By Joseph Geha
By Jonathan Kiefer
By Katie Tandy
By Mollie McWilliams
By Jennifer Baires
By Jonathan Curiel
By Sherilyn Connelly
Funnyhouse of a Negro
Adrienne Kennedy workshopped Funnyhouse of a Negro in 1962 with Edward Albee, shortly after Albee finished Who's Afraid of Virginia Woolf? The plays have nothing in common but a harrowing, nightmarish quality. Funnyhouse is a portrait of Negro Sarah, and her funnyhouse is really her brain, with Patrice Lumumba, Queen Victoria Regina, the Duchess of Hapsburg, and Jesus wandering around as alternate Sarah-selves. It's weird and occasionally pretentious, but also laser-focused and brief: The dislocations of Sarah's mind lead to a powerful, terrible end. Her hysteria spins from a mixed-race heritage, and from her black father's unusual death -- either suicide after hearing about Patrice Lumumba's suicide (really his assassination by the CIA) in the Belgian Congo, or else murder by bludgeon, at the hands of Sarah herself. Moya Furlow delivers her lines at first with a stilted intensity, as Sarah, but improves; Comika Griffin as the Duchess of Hapsburg and Benton Greene as the bloody-faced Lumumba give the show its haunting energy. Mirror shards, darkness, warped reflective windows, and rumpled white dresses set the mood for what feels, now, like an interesting museum piece of the old avant-garde.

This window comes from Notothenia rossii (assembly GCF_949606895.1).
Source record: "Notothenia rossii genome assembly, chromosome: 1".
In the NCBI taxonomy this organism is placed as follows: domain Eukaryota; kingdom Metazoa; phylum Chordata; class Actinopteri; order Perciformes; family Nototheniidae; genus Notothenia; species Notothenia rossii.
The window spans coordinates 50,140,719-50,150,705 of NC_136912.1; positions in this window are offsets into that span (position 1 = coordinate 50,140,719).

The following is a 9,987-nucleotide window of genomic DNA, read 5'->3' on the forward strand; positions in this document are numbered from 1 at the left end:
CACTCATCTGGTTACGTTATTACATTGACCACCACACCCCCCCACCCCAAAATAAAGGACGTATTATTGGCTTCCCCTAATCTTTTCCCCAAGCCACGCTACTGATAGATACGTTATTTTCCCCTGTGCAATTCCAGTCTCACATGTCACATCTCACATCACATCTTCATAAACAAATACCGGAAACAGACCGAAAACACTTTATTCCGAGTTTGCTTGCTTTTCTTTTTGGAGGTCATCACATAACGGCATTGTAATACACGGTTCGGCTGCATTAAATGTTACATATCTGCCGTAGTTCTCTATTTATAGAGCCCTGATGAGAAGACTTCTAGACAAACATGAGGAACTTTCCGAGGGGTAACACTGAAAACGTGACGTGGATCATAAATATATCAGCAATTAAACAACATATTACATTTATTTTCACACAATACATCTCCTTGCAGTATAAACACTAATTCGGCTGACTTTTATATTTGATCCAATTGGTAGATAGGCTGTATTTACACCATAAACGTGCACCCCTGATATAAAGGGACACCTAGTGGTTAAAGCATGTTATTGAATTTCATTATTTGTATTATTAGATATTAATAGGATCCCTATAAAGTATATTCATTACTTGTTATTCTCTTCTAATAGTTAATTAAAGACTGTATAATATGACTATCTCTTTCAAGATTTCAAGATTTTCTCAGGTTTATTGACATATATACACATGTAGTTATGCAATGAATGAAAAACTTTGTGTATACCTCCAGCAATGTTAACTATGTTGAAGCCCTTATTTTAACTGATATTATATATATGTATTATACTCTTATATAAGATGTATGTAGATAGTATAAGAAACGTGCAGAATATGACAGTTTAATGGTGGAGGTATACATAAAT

At Intersection for the Arts, 446 Valencia (at 16th Street), through June 11. Admission is $9-15; call 626-3311.
The strangest show onstage now in San Francisco is a one-man "hyper-opera" by David Rodwin, who seems to be from New York. To a prerecorded score of sampled voices, cartoon sound effects, and more traditional instruments like drums and violin, Rodwin plays out the story of Amy and Mike, modern lovers working on a virtual-reality simulation of the sea. There are flashbacks to Mike's childhood; Mike also sneezes while driving, and dies in a fiery crash. The whole show is conceived as a piece of music, with Rodwin's stylized movement and lip-synced dialogue woven into the score. Events repeat, play out of order, and lurch into live song. Some scenes do create an alternate world, in which the habitual, superficial ways we speak and behave are held up for inspection; blue-lit scenes of Mike "underwater" -- in the VR simulator -- are the most hypnotic, and the whole performance is rhythmically brilliant. The problem is that everything -- and everyone -- is evoked with quotation marks: Rodwin allows no access to his characters. And his songs are boring. He's a good technical pupil of Laurie Anderson, Philip Glass, and Anne Bogart, but Rodwin needs to mature: His virtual ocean is dry.
At Venue 9, 252 Ninth St. (at Folsom), through June 10. Admission is $10-16; call 248-1918.